NMR spectra were recorded on Bruker DRX400 and Bruker Advance 500 instruments (Billerica, MA, USA), and solvent residual peaks were used as internal standards. Elemental analyses were carried out on a Vario Micro-Cube analyzer (Elementar Analysensysteme GmbH, Langenselbold, Germany). IR-spectra of solid samples were recorded on an Agilent Cary 630 FT IR (Santa Clara, CA, USA) spectrophotometer equipped with a diamond ATR accessory.

3.2. Synthetic Procedures

The starting materials and solvents of at least reagent grade were obtained from commercial sources and were used without further purification, except for DMSO, which was distilled in vacuo (5–10 mbar) over KOH.

3.2.1. Preparation of Bis(1,2,3-triazolyl)methane Isomers

Method A (in DMSO). Finely powdered KOH (0.84 g, 15 mmol) was suspended in 3 mL of DMSO, 1,2,3-triazole (0.58 mL, 10 mmol) was added, and the mixture was heated under vigorous stirring at 80 °C for 30 min to achieve equilibration. After that, the reaction mixture was cooled in a water bath to room temperature, and a solution of dibromomethane (0.38 mL, 5 mmol) in 2 mL of DMSO was added dropwise for 30 min, while the reaction flask was kept in a cool water bath. After the addition was complete, heating and stirring at 80 °C were resumed for 24 h, after which the reaction mixture was poured into 50 mL of water and extracted with chloroform (3 × 15 mL). The extract was dried over anhydrous CaCl2 and the solvent was removed on a rotary evaporator. The mixture of isomers was separated by column chromatography on silica using ethyl acetate:chloroform, 2:5, as the eluent.
Method B (solvent-free conditions). Finely powdered KOH (0.84 g, 15 mmol), 1,2,3-triazole (0.58 mL, 10 mmol), and dibromomethane (0.38 mL, 5 mmol) were loaded into a screw-cap glass vial, sealed, and heated in an oven at 80 °C for 24 h. The products were then isolated as described in Method A.
Bis(1,2,3-triazol-2-yl)methane (1a). Yield 14% (method A), 6% (method A), colorless crystals, m.p. 103–105 °C. C5H6N6: calcd. C 40.00%; H 4.03%; N 55.97%; found C 40.4%; H 3.8%; N 55.9%. 1H-NMR (500 MHz, CDCl3): δ 6.86 (s, 2H, CH2), 7.69 (s, 4H, H3,4(2-Tr)) ppm. 13C-NMR (125 MHz, CDCl3): δ 68.6 (CH2), 136.3 (C3,4(2-Tr)) ppm. FT-IR (cm−1): 3139 w, 3129 w, 3046 m, 2992 w, 1429 m, 1411 s, 1384 m, 1339 s, 1242 m, 1183 s, 1065 m, 964 s, 952 s, 827 s, 775 s, 747 s, 666 s, 653 s.
(1,2,3-Triazol-1-yl)(1,2,3-triazol-2-yl)methane (1b). Yield 29% (method A), 27% (method B), colorless crystals, m.p. 85–86 °C. C5H6N6: calcd. C 40.00%; H 4.03%; N 55.97%; found C 40.3%; H 3.8%; N 55.7%. 1H-NMR (500 MHz, CDCl3): δ 6.87 (s, 2H, CH2), 7.69 (s, 2H, H3,4(2-Tr)), 7.71 (d, 1H, H5(1-Tr), J=1 Hz), 7.84 (d, 1H, H4(1-Tr), J=1 Hz) ppm. 13C-NMR (125 MHz, CDCl3): δ 64.6 (CH2), 123.9 (C5(1-Tr)), 134.8 (C4(1-Tr)), 136.6 (C3,4(2-Tr)) ppm. FT-IR (cm−1): 3139 w, 3119 m, 3039 w, 2988 w, 1485 w, 1458 m, 1413 m, 1350 s, 1306 m, 1268 m, 1213 m, 1198 s, 1109 m, 1074 s, 1027 m, 960 s, 939 m, 832 s, 805 s, 777 s, 734 s, 697 m, 654 s.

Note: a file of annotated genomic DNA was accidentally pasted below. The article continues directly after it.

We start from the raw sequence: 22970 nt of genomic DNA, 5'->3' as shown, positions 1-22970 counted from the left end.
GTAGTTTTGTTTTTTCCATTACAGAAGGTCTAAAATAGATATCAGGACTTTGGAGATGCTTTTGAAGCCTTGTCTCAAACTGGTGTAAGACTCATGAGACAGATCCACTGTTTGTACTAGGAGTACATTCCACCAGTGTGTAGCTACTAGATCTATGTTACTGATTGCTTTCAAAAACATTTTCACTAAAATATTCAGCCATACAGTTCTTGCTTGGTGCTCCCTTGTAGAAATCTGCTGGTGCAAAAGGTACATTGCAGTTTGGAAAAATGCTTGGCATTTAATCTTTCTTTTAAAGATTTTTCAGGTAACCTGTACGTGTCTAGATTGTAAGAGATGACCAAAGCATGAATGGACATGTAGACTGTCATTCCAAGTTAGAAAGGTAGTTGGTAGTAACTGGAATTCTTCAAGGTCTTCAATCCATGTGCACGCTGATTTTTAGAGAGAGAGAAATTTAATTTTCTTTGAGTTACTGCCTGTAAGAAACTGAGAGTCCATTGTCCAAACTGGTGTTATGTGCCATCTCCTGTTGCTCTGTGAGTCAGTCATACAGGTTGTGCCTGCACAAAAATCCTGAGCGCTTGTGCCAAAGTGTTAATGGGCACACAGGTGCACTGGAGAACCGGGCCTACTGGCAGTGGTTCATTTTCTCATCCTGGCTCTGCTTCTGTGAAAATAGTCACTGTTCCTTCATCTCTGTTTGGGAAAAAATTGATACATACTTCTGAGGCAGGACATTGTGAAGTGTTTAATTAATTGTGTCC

Bis(1,2,3-triazol-1-yl)methane (1c). This isomer was formed in trace amounts and only detected by GC/MS. m/z: 150 (M)+, 94, 82, 70, 69, 68, 55.

3.2.2. Preparation of 1,2-Bis(1,2,3-triazolyl)ethane Isomers

Compounds 2a-2c were prepared as described above (Methods A and B) for products 1a-1c, only 1,2-dibromoethane was used instead of dibromomethane.
1,2-Bis(1,2,3-triazol-2-yl)ethane (2a). Yield 10% (method A), 12% (method B), colorless crystals, m.p. 106–108 °C. C6H8N6: calcd. C 43.90%; H 4.91%; N 51.19%; found C 44.0%; H 4.8%; N 51.2%. 1H-NMR (500 MHz, CDCl3): δ 5.00 (s, 4H, CH2), 7.57 (s, 4H, H3,4(2-Tr)) ppm. 13C-NMR (125 MHz, CDCl3): δ 53.8 (CH2), 134.8 (C3,4(Tr)) ppm. FT-IR (cm−1): 3130 w, 3117 m, 1456 m, 1421 m, 1363 s, 1213 m, 1104 m, 1087 m, 974 s, 961 s, 831 s, 711 s, 669 s.
1-(1,2,3-Triazol-1-yl)-2-(1,2,3-triazol-2-yl)ethane (2b). Yield 35% (method A), 47% (method B), colorless crystals, m.p. 90–91 °C. C5H6N6: calcd. C 43.90%; H 4.91%; N 51.19%; found C 44.1%; H 4.7%; N 51.0%. 1H-NMR (500 MHz, CDCl3): δ 4.92–5.02 (m, 4H, CH2), 7.24 (d, 1H, H5(1-Tr), J = 0.5 Hz), 7.60 (s, 2H, H3,4(2-Tr)), 7.62 (d, 1H, H4(1-Tr), J = 0.5 Hz) ppm. 13C-NMR (125 MHz, CDCl3): δ 49.2 (1-Tr-CH2), 54.2 (2-Tr-CH2), 124.3 (C5(1-Tr)), 133.7 (C4(1-Tr)), 135.1 (C4,5(2-Tr)) ppm. FT-IR (cm−1): 3129 w, 3117 w, 3101 m, 1492 m, 1469 m, 1457 m, 1421 m, 1361 s, 1288 m, 1243 w, 1214 m, 1202 m, 1126 s, 1088 s, 1025 s, 977 m, 960 s, 836 s, 819 s, 804 s, 699 s, 668 s.
1,2,Bis(1,2,3-triazol-1-yl) ethane (2c). This isomer was formed in trace amounts and only detected by GC/MS. m/z: 136, 107, 96, 82, 67, 54.

4. Conclusions

In summary, synthetic approaches to individual bis(1,2,3-triazol-2-yl)alkanes by nucleophilic substitution in a superbasic medium and in solvent-free conditions. It was found that compounds containing (1,2,3-triazol-2-yl) cycles dominate in the product mixtures, and the individual isomers were isolated by column chromatography. The structure of the products was confirmed by FT-IR spectroscopy, mass spectrometry, and NMR spectrometry. The proposed methods do not require using toxic or expensive solvents and catalysts and thus make the bis(1,2,3-triazol-2-yl)alkanes readily available compounds.